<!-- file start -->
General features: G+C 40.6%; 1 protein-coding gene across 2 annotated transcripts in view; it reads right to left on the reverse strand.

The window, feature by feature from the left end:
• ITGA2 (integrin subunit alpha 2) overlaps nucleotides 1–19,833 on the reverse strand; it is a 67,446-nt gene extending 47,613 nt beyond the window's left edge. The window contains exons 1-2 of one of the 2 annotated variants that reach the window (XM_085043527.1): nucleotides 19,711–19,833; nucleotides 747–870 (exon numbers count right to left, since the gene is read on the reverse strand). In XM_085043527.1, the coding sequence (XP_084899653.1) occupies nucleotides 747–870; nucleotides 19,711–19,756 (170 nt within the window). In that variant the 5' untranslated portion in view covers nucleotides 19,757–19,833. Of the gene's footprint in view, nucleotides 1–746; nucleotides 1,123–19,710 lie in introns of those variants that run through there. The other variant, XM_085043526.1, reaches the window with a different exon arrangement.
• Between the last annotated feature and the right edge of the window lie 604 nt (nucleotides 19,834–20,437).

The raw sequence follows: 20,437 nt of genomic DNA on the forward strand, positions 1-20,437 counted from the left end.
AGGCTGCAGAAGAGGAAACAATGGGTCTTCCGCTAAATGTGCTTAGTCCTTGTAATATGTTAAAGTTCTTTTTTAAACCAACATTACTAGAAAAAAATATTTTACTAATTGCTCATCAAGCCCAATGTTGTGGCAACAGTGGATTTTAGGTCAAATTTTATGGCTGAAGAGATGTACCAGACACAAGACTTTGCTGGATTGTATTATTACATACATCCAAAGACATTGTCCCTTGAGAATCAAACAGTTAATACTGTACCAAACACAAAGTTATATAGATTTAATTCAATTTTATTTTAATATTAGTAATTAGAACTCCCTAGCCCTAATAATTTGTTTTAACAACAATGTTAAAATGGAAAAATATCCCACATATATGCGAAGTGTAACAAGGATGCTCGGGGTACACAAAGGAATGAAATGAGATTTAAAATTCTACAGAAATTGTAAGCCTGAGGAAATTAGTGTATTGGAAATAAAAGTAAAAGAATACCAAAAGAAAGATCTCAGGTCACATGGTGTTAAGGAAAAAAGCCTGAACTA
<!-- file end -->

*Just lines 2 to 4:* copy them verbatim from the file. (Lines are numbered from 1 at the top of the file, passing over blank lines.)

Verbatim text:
The window, feature by feature from the left end:
• ITGA2 (integrin subunit alpha 2) overlaps nucleotides 1–19,833 on the reverse strand; it is a 67,446-nt gene extending 47,613 nt beyond the window's left edge. The window contains exons 1-2 of one of the 2 annotated variants that reach the window (XM_085043527.1): nucleotides 19,711–19,833; nucleotides 747–870 (exon numbers count right to left, since the gene is read on the reverse strand). In XM_085043527.1, the coding sequence (XP_084899653.1) occupies nucleotides 747–870; nucleotides 19,711–19,756 (170 nt within the window). In that variant the 5' untranslated portion in view covers nucleotides 19,757–19,833. Of the gene's footprint in view, nucleotides 1–746; nucleotides 1,123–19,710 lie in introns of those variants that run through there. The other variant, XM_085043526.1, reaches the window with a different exon arrangement.
• Between the last annotated feature and the right edge of the window lie 604 nt (nucleotides 19,834–20,437).